Richer v State of New York
(31 AD3d 943, 944 [3d Dept 2006]), instructs that:

“[C]laimant’s proof, consisting of her testimony only, did not establish to any extent that the icy condition had existed for a sufficient length of time to permit defendant to become aware of and remedy the situation (see DiGrazia v Lemmon, 28 AD3d 926, 927 [2006]; Boucher v Watervliet Shores Assoc., 24 AD3d 855, 857 [2005]; Polgar v Syracuse Univ., 255 AD2d 780, 780 [1998]). Notably, defendant’s ‘[g]eneral awareness that icy conditions may exist is insufficient to establish constructive notice’ (Boucher v Watervliet Shores Assoc., supra at 857; see Solazzo v New York City Tr. Auth., 6 NY3d 734, 735 [2005]).”

The standard of reasonable care under the circumstances “must be applied with an awareness of the realities of the problems caused by winter weather” (Marcellus v Littauer Hosp. Assn., 145 AD2d 680, 681 [1988]; see McGowan v State of New York, 41 AD3d 670, 671 [2d Dept 2007]).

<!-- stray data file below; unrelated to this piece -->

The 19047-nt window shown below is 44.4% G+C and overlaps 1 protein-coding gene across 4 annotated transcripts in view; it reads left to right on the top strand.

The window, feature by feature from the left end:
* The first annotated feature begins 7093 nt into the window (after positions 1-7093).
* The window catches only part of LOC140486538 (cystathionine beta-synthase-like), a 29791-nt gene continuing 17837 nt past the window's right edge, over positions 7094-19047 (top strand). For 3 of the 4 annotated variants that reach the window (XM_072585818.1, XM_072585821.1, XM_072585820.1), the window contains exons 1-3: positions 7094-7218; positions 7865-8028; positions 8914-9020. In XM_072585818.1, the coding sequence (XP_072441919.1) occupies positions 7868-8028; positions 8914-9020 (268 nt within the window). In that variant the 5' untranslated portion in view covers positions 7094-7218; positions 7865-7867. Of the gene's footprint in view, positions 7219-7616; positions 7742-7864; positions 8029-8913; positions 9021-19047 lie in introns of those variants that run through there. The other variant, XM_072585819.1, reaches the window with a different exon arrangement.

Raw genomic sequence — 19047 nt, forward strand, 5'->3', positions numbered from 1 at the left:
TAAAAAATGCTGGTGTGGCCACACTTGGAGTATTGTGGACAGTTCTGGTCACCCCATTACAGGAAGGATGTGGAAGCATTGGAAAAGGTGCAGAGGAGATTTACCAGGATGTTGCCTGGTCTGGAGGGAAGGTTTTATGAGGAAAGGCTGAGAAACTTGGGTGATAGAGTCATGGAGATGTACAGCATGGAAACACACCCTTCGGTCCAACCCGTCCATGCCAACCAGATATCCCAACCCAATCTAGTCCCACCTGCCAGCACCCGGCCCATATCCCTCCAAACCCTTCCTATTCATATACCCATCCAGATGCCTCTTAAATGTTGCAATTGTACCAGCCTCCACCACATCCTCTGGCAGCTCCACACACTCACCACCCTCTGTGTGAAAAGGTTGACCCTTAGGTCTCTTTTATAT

Finally, in Cardinale v Watervliet Hous. Auth. (302 AD2d 666, 667 [3d Dept 2003]), the court held that: “In our view, the foregoing proof establishes nothing more than defendant failed to remove all of the snow and ice from the subject walkway, an omission that this Court previously has held does not constitute negligence.”

Not only is the record devoid of any proof demonstrating that defendant had either actual or constructive notice of the condition which caused claimant’s fall or the condition of the specific area where claimant fell, the Court finds the steps taken and protocols utilized by the defendant to address a large, open, outdoor area during wintertime months in northern New York, to be reasonable. Further, it would be unreasonable, and defendant has no legal obligation, to require that each and every part of the “flats” be free of ice, for months at a time, each and every minute the north yard is made available for inmate use.

For all of the foregoing reasons, the claim is dismissed.

All motions not previously decided are hereby denied.

Let judgment be entered accordingly.

October 28, 2009
Albany, New York

Judge of the Court of Claims